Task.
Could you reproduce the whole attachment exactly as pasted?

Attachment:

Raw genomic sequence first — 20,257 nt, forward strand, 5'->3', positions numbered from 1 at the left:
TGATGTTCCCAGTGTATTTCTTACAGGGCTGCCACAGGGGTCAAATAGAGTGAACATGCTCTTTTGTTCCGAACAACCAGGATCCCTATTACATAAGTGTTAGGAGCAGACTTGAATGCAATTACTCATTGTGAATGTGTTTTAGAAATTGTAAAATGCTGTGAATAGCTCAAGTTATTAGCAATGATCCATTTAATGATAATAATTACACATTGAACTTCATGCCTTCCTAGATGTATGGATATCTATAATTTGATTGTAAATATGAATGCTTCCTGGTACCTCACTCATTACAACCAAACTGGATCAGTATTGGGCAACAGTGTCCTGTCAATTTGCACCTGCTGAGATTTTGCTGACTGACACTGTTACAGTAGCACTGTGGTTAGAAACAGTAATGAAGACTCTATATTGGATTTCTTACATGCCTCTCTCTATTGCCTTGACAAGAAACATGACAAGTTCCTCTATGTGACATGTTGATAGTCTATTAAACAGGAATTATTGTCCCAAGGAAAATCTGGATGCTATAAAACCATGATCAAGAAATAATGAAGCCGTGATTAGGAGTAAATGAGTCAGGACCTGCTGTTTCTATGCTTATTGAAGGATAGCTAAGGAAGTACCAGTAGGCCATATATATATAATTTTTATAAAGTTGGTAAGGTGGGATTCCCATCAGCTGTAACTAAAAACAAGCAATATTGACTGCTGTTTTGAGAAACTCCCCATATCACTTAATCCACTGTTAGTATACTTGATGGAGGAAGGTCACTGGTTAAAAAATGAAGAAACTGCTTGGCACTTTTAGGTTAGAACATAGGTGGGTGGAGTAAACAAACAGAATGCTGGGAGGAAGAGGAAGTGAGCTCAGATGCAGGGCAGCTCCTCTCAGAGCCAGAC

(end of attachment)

Raw genomic sequence first — 20,257 nt, forward strand, 5'->3', positions numbered from 1 at the left:
TGATGTTCCCAGTGTATTTCTTACAGGGCTGCCACAGGGGTCAAATAGAGTGAACATGCTCTTTTGTTCCGAACAACCAGGATCCCTATTACATAAGTGTTAGGAGCAGACTTGAATGCAATTACTCATTGTGAATGTGTTTTAGAAATTGTAAAATGCTGTGAATAGCTCAAGTTATTAGCAATGATCCATTTAATGATAATAATTACACATTGAACTTCATGCCTTCCTAGATGTATGGATATCTATAATTTGATTGTAAATATGAATGCTTCCTGGTACCTCACTCATTACAACCAAACTGGATCAGTATTGGGCAACAGTGTCCTGTCAATTTGCACCTGCTGAGATTTTGCTGACTGACACTGTTACAGTAGCACTGTGGTTAGAAACAGTAATGAAGACTCTATATTGGATTTCTTACATGCCTCTCTCTATTGCCTTGACAAGAAACATGACAAGTTCCTCTATGTGACATGTTGATAGTCTATTAAACAGGAATTATTGTCCCAAGGAAAATCTGGATGCTATAAAACCATGATCAAGAAATAATGAAGCCGTGATTAGGAGTAAATGAGTCAGGACCTGCTGTTTCTATGCTTATTGAAGGATAGCTAAGGAAGTACCAGTAGGCCATATATATATAATTTTTATAAAGTTGGTAAGGTGGGATTCCCATCAGCTGTAACTAAAAACAAGCAATATTGACTGCTGTTTTGAGAAACTCCCCATATCACTTAATCCACTGTTAGTATACTTGATGGAGGAAGGTCACTGGTTAAAAAATGAAGAAACTGCTTGGCACTTTTAGGTTAGAACATAGGTGGGTGGAGTAAACAAACAGAATGCTGGGAGGAAGAGGAAGTGAGCTCAGATGCAGGGCAGCTCCTCTCAGAGCCAGAC